Does Ketosis Affect Caffeine Sensitivity?
Caffeine might cause disturbance in glucose metabolism, which could affect ketosis, although only anecdotal evidence of this exists. Insulin resistance, which is the inability of cells to respond to and absorb glucose, can raise glucose levels and cause weight gain. Ketosis decreases insulin resistance by improving insulin sensitivity, which is the the ability of cells to absorb glucose which ultimately help in weight loss. Caffeine might increase insulin resistance. Increase in insulin resistance makes losing weight difficult. It also increase the chance of having type 2 diabetes. Although caffeine might raise glucose levels after eating a meal high in carbohydrates, it's unclear that this effect occurs after a low-carbohydrate meal such as those eaten by low-carbohydrates dieters. It's also unclear whether blood glucose would rise high enough to keep a low-carbohydrates dieter out of ketosis. Continue reading >>
Ketosis: Why Women Need To Drink Their Way Through Labour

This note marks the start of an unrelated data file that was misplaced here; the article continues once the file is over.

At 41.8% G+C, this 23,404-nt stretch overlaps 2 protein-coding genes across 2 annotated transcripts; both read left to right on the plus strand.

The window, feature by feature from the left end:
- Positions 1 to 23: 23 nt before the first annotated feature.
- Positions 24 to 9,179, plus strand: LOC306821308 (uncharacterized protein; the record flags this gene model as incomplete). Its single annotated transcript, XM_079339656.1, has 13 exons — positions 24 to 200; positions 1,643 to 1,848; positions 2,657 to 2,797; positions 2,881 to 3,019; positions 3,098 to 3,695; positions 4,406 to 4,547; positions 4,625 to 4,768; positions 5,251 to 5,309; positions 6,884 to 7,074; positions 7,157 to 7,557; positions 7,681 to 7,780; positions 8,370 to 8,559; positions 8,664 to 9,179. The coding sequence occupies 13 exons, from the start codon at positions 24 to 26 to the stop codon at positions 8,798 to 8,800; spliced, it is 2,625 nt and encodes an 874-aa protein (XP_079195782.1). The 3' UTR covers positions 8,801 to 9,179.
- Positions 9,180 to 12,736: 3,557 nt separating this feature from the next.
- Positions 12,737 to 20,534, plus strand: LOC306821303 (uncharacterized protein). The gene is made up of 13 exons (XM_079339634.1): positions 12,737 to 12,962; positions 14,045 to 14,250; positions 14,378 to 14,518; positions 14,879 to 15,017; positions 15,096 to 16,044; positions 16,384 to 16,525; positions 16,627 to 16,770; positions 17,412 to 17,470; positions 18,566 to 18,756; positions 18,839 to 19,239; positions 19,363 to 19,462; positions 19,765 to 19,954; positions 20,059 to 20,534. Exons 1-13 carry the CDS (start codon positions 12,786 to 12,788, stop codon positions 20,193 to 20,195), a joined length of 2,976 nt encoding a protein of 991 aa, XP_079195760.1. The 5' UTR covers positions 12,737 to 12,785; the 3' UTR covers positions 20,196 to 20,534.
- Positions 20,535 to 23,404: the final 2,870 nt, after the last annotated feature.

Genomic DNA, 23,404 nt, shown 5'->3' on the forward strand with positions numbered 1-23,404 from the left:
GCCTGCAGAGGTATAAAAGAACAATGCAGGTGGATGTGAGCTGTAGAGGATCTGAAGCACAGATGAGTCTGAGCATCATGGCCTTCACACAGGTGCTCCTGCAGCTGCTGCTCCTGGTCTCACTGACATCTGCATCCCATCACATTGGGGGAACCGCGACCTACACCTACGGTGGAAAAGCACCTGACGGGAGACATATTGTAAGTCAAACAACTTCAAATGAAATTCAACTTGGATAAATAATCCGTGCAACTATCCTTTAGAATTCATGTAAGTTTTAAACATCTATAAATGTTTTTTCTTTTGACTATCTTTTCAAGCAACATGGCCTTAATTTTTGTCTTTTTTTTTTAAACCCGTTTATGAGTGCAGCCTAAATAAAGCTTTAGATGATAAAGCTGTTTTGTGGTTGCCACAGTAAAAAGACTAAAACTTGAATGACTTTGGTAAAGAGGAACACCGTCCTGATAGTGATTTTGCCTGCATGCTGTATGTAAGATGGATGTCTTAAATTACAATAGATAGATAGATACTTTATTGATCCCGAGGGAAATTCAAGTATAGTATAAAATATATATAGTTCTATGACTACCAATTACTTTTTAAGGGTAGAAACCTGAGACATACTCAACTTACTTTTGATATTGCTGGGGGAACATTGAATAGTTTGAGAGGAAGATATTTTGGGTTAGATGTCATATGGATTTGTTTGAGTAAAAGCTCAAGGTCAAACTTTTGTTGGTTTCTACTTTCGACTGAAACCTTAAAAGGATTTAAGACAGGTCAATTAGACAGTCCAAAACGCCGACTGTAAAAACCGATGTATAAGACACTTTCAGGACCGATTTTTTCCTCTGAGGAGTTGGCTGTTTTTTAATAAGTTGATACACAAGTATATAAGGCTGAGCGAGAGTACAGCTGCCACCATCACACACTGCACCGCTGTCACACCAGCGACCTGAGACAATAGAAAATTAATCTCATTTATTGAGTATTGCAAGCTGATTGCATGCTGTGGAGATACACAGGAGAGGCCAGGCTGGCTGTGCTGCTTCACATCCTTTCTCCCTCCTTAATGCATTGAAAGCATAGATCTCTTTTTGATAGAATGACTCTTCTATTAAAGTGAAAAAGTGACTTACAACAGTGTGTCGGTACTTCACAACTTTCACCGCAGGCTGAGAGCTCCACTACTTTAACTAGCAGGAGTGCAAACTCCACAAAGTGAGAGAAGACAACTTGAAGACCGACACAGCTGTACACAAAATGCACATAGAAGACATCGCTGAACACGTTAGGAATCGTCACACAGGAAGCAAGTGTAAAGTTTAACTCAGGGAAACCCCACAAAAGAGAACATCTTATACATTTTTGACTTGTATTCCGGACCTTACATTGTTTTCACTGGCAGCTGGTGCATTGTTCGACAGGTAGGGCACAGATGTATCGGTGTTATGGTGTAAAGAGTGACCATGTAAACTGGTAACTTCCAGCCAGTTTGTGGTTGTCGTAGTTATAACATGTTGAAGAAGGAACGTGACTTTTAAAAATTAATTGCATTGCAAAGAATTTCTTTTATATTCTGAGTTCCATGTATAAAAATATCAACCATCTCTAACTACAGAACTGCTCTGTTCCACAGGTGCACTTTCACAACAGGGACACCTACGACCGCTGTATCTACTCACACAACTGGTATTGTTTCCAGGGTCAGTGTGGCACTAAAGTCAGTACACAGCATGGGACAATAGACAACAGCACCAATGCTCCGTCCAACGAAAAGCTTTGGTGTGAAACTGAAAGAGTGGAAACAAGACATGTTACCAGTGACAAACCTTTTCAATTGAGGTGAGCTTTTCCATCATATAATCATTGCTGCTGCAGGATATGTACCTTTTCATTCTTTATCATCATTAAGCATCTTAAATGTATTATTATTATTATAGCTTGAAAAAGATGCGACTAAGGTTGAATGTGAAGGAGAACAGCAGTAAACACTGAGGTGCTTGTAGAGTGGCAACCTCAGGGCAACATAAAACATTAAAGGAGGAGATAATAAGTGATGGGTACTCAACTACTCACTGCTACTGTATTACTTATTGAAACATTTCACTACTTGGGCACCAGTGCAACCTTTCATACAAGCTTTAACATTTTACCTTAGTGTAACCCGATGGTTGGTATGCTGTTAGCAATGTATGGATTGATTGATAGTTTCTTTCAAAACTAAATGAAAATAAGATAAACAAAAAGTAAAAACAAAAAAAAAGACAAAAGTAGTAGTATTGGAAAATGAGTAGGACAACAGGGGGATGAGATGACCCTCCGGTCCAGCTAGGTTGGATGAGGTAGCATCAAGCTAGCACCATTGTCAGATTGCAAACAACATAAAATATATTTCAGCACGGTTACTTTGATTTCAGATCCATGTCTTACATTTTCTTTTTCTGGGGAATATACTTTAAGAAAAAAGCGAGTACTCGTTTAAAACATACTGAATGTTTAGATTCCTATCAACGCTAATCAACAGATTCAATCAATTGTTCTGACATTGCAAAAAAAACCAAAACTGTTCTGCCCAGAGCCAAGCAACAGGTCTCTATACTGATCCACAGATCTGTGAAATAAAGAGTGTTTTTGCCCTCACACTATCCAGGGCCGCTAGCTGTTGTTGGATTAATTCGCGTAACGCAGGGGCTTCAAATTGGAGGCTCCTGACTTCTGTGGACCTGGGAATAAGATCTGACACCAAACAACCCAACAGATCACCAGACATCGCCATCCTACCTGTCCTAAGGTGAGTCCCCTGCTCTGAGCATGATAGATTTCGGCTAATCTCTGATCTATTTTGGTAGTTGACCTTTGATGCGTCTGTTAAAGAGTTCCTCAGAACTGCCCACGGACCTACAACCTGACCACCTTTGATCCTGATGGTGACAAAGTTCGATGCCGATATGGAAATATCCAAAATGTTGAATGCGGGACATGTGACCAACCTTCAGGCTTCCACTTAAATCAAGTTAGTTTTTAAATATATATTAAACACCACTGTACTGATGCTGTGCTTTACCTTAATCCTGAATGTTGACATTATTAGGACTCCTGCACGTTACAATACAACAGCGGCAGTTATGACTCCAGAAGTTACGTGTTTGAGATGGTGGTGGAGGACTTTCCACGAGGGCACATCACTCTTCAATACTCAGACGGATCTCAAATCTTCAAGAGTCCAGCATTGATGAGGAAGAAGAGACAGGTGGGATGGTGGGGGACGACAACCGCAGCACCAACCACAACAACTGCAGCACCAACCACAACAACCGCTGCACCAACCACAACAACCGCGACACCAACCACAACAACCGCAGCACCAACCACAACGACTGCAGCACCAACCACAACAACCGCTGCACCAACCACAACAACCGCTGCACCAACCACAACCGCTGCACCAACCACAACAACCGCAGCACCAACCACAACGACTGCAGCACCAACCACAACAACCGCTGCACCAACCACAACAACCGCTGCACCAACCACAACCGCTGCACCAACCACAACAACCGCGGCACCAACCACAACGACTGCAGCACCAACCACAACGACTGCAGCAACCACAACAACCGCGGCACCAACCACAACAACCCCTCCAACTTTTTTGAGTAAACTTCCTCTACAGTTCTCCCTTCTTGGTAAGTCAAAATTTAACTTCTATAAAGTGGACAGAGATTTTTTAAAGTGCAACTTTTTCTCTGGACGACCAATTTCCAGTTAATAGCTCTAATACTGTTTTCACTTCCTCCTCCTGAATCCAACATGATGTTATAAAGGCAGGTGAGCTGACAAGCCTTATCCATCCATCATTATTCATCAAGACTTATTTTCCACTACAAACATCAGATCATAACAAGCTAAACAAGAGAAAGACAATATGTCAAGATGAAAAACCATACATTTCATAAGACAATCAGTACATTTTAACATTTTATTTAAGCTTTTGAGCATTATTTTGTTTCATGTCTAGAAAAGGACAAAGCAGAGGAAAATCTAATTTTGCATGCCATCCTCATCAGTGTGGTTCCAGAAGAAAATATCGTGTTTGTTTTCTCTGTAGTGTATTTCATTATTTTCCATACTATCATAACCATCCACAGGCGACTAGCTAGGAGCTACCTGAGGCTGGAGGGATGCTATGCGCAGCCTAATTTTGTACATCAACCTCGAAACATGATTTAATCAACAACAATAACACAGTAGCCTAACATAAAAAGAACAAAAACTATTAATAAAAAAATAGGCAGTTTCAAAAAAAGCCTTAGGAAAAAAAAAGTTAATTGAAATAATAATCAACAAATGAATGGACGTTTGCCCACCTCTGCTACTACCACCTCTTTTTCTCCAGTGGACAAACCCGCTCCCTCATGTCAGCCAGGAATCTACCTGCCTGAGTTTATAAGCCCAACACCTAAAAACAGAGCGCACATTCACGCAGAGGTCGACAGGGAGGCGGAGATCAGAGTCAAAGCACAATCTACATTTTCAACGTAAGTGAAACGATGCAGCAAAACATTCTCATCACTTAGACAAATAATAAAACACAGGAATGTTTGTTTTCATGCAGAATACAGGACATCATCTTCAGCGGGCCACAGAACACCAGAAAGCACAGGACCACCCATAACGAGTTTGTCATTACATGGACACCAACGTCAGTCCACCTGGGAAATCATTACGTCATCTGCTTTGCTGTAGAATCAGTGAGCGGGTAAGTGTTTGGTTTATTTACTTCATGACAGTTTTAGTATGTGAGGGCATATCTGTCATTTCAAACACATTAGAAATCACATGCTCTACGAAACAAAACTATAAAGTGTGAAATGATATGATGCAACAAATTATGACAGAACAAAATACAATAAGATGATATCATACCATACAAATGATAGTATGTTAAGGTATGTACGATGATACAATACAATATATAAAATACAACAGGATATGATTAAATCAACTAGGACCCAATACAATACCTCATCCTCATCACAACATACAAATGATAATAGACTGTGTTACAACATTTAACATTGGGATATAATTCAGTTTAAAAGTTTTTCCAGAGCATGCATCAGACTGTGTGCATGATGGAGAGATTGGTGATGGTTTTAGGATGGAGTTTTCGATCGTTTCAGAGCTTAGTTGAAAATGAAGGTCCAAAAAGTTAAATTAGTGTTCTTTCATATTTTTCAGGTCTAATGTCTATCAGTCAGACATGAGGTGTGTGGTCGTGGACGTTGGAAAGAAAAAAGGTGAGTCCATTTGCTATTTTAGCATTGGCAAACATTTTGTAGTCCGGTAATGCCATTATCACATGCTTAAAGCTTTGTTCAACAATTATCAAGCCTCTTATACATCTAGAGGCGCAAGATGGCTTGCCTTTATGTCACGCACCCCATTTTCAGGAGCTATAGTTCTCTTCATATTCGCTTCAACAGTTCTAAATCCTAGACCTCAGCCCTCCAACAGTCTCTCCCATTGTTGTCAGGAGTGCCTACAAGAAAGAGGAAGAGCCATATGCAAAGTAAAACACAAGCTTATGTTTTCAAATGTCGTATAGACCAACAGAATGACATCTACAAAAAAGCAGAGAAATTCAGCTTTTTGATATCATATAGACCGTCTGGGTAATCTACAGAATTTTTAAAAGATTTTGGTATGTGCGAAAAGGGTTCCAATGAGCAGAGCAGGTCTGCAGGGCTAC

If you labour for a long time, you could be in danger of dehydration and developing complications such as ketosis. Here’s how to keep yourself safe and healthy during birth. There's so much going on during labour that the last thing that either you, or your birth partner, may think of is getting you to drink enough. Not that sort of drink obviously. There's no ordering a cheeky mojito with your epidural but you do need to keep your intake of water up when you're giving birth if you want to stay healthy, hydrated and keep any chance of developing a nasty case of ketosis at bay. What is ketosis? Ketosis is a complication of dehydration, and a lack of carbohydrates (or glucose) for energy in the body. It is the result of the abnormal accumulation of ketone bodies in the blood stream, body tissues and urine. When does ketosis occur? Ketosis happens when the muscles have little, or no, glucose for energy to be able to function efficiently. Once the glucose supply in the blood stream is depleted, the body starts to break down its fat stores for energy instead. This produces ketones, often causing a fever, body weakness and the muscles to function inefficiently, including the uterus. In cases where the ketosis is prolonged, the condition can develop into ketoacidosis. Ketoacidosis makes the person feel unwell and can damage their body organs. This is something that can occur for people who have uncontrolled diabetes. Ketosis and labour Ketosis is a common outcome for women who experience a prolonged labour (or pre-labour), becoming dehydrated and often causing their contractions to weaken, slow or stop. This can start to happen if glycogen (or glucose) is not being replenished through eating and drinking during labour. During labour, a woman has high-energy needs and her sto Continue reading >>